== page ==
My own plan has been to move to part-time work to maintain income / continue to save, while having enough time to REALLY examine the "what will I do... " and "how much will it cost?" questions. I'm hoping that the answers might make it easier to jump when I finally do it.

Either way, the VERY best of luck to you! I can sympathise with the struggle you're having but I'm pretty sure you'll do the right thing, whatever that turns out to be!

Caroline
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Re: Does everyone make decisions like this?!
Old 03-31-2005, 07:29 PM   #15
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Re: Does everyone make decisions like this?!

Quote:
I've been wobbling back and forth like this for almost a month now. *Make it all stop! *Help.
Seems pertinent to ask, are the numbers stated - net or gross with regards to tax?

Has your job ever kept you from doing something you ever wanted to do? Maybe its Art based? . . Write a book, film script, make an independent movie or album, learn an instrument, act, paint a picture?

I would desperately try and identity some niggling unfulfilled goal, even if you have to regress back to childhood to find it. Hopefully you will find something in there to focus on, and progress to finding an outlet to explore it, even just start with an evening course perhaps, and try to focus on that instead.

Its tragic, how few people ever get to close to their childhood dreams because they never manage to free themselves from the shackles of work or debt or fear of either, or they just go with the flow too much. Do you have a passion for anything in particular, you haven't indicated whether or not you like your job?
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Re: Pull the Plug at 47?
Old 04-01-2005, 04:02 AM   #16
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Re: Pull the Plug at 47?

I would "take the offer in a heartbeat" also.

It's interesting that I frequently strain my brain
to the max over seemingly mundane stuff and then
second-guess myself mercilessly. However, the ER
idea hit like a thunderbolt. An epiphany if there ever was one. Certainly one of the biggest decisions of my life and never had a doubt about it's correctness.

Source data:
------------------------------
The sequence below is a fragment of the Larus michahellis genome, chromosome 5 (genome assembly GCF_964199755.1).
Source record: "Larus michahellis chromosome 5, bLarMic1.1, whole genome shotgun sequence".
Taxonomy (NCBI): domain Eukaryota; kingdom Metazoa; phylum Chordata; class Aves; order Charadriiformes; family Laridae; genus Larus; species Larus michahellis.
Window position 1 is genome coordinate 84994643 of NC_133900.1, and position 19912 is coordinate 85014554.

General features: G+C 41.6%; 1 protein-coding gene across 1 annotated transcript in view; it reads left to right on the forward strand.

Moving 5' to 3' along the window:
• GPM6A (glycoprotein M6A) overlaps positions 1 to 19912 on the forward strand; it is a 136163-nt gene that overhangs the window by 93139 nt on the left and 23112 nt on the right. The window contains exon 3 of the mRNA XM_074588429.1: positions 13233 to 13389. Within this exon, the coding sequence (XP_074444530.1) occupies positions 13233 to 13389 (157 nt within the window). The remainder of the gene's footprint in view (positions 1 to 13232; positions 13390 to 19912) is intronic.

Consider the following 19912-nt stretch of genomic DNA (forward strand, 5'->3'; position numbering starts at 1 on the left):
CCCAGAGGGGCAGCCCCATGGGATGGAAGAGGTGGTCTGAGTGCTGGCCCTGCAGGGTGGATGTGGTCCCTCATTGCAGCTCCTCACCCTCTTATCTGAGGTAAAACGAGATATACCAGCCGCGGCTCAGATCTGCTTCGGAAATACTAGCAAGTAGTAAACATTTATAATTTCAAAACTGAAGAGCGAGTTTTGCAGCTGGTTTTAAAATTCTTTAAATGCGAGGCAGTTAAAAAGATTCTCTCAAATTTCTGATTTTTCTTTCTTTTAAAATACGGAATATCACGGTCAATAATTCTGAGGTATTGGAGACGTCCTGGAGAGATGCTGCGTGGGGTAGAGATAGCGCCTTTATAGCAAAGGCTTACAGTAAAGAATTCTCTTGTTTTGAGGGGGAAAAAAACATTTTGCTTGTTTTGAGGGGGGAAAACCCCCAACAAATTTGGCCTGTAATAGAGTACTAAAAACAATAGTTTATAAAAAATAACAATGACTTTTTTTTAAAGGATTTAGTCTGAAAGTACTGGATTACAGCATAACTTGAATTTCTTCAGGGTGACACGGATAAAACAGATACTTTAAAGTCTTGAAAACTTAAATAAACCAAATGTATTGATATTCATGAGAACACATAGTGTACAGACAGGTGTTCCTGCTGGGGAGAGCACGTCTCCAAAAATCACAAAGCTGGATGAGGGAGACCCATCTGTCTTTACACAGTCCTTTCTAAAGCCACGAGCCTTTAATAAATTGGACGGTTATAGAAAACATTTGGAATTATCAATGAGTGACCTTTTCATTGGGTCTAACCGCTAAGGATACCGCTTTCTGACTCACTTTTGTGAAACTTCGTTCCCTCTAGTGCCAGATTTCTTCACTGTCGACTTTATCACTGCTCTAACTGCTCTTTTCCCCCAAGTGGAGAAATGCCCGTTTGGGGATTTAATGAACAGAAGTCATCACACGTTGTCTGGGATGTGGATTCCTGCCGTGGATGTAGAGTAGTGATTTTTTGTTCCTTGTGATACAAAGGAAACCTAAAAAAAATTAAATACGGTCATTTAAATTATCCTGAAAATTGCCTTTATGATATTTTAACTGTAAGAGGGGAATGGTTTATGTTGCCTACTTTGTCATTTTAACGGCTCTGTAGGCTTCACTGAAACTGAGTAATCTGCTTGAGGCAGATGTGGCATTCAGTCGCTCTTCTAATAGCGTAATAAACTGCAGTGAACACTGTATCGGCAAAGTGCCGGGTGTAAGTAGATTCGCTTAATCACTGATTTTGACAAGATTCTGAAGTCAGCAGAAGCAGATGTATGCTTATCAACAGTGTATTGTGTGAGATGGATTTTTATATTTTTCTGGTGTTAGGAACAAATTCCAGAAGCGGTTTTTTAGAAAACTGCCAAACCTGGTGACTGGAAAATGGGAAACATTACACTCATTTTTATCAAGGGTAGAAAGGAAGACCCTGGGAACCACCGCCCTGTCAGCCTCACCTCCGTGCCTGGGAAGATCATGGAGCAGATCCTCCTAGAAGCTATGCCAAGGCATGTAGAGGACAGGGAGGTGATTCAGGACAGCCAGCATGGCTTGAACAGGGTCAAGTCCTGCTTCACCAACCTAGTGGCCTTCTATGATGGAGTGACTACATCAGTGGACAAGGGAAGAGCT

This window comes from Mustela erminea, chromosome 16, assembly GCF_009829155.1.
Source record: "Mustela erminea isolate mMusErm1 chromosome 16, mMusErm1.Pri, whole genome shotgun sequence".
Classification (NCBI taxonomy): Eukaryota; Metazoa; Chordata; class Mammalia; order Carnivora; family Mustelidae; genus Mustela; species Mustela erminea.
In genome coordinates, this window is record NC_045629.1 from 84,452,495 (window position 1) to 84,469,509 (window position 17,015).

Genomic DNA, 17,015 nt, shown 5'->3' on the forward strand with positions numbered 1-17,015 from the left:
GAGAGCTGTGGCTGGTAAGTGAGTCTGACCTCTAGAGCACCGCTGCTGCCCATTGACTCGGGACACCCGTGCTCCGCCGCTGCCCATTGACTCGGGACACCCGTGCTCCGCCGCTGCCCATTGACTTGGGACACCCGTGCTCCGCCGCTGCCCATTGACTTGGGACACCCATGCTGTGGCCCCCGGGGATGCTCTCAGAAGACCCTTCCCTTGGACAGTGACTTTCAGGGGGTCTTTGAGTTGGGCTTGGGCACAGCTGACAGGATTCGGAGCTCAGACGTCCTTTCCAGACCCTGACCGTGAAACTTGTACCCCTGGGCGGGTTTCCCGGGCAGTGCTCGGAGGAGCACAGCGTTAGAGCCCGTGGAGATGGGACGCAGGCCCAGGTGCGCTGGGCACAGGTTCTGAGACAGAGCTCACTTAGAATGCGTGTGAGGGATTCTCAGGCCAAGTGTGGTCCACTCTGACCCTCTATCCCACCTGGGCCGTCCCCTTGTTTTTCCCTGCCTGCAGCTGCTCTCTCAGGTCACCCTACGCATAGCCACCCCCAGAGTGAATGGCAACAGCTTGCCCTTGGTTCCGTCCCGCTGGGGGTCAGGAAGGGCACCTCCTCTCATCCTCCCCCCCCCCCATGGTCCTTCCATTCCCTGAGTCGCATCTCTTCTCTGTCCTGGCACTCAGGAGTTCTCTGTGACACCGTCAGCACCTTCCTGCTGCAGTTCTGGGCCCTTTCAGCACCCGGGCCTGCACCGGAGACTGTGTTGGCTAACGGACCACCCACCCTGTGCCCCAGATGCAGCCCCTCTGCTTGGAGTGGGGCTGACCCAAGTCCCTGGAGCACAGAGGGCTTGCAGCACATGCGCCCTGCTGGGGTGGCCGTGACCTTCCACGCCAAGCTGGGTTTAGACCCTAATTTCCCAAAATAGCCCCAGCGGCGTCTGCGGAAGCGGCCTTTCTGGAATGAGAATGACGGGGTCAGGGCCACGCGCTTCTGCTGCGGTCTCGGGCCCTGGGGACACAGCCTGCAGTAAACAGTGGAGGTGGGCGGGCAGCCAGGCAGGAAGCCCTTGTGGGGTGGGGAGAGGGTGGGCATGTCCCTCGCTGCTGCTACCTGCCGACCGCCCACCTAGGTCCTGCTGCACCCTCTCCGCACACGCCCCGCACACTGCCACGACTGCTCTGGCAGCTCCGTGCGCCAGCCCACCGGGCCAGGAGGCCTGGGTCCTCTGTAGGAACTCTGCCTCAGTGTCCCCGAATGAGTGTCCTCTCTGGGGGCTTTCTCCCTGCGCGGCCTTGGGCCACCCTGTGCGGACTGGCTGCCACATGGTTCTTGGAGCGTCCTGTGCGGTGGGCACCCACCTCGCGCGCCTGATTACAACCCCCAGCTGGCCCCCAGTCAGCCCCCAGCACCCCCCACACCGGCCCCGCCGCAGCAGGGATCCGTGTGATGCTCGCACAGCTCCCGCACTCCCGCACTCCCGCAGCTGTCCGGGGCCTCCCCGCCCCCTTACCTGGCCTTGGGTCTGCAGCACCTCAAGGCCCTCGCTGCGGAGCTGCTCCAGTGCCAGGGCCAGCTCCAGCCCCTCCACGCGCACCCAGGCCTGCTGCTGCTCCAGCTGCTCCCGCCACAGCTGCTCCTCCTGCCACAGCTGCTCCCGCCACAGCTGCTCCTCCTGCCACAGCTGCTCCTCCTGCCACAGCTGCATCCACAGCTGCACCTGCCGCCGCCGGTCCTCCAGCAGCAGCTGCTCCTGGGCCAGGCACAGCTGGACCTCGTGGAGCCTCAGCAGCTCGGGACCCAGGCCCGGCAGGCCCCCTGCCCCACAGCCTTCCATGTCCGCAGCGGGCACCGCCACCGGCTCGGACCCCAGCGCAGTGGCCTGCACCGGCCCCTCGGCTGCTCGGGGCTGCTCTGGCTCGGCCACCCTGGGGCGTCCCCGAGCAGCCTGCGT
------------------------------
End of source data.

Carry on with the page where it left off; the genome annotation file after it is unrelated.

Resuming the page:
Still don't.

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Re: Pull the Plug at 47?
Old 04-02-2005, 03:18 AM   #17
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Re: Pull the Plug at 47?

As Chilliwack sang in the early 70's gone gone gone.
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gurgle, gurgle, glug, glug...
Old 04-06-2005, 12:01 PM   #18
 
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gurgle, gurgle, glug, glug...

Hey folks,

I didn't respond earlier because this was starting to feel pretty self-indulgent. However, I greatly appreciate all the responses.

Caroline made a great point about most of the responses (and certainly my cryptic description of my situation) concentrating mainly on the finances. For the respondees, this is understandable. More than understandable, it is probably unavoidable given the amount of information I am able to put forth in a couple of messages for folks to dissect. For myself, this "financial" focus is probably something akin to my behavior when confronted with a grave illness. I will go into left-brain mode, learning minutae about the disease, managing health care options, exploring alternatives, and generally revert to a decision making busy-body. Realistically, though, this is probably an avoidance response to the greater emotional reality--the possibility of losing a loved one.

Now, obviously, taking a retirement package is quite different than my example above. But the reaction is similar--concentrating on number-crunching. The long and the short of it is that I can certainly survive (if need be) on my annuity, even in a very high cost living area such as Boston. There will be some serious belt-tightening including the possibility of selling my home, or even going car-less (not as daunting as it sounds given public transportation here, and easy access by-the-hour car rental services). But this can be done.

The bigger question, which Caroline and ER@40 zeroed on on, is "what next?" It's unsettling (but exciting) feeling this way again. Once again I am 19 years old. It feels like my zig-zag college major choices--philosophy to mechanical engineering to economics to an accidental but reasonably successful 25 year career. I have several options that I'm playing with, with the usual satisfying vs. $$ return compromises, but certainly don't claim to have a clear direction. But that will come. And enough navel gazing for now...

Anyhooooow. I accepted the offer, and have to be out the door within a few months.

Making the decision was tremendously more difficult than I ever imagined it would be. However, I finally got down to viewing it as leaving a job that I don't love, nor do I hate. But I have "done" it, and want to move onto something else for the latter half or third of my life. And rather than view the early retirement offer as an annuity, I just view it as a well overdue change with a really, really great severence package.

You've all been a great help. Thanks again!



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Re: Pull the Plug at 47?
Old 04-06-2005, 02:11 PM   #19
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Re: Pull the Plug at 47?

Great. Sounds exciting. Life is meant to be lived!
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Re: gurgle, gurgle, glug, glug...
Old 04-06-2005, 02:53 PM   #20
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Re: gurgle, gurgle, glug, glug...

Quote:
do I hate. *But I have "done" it,
Congrats and good luck!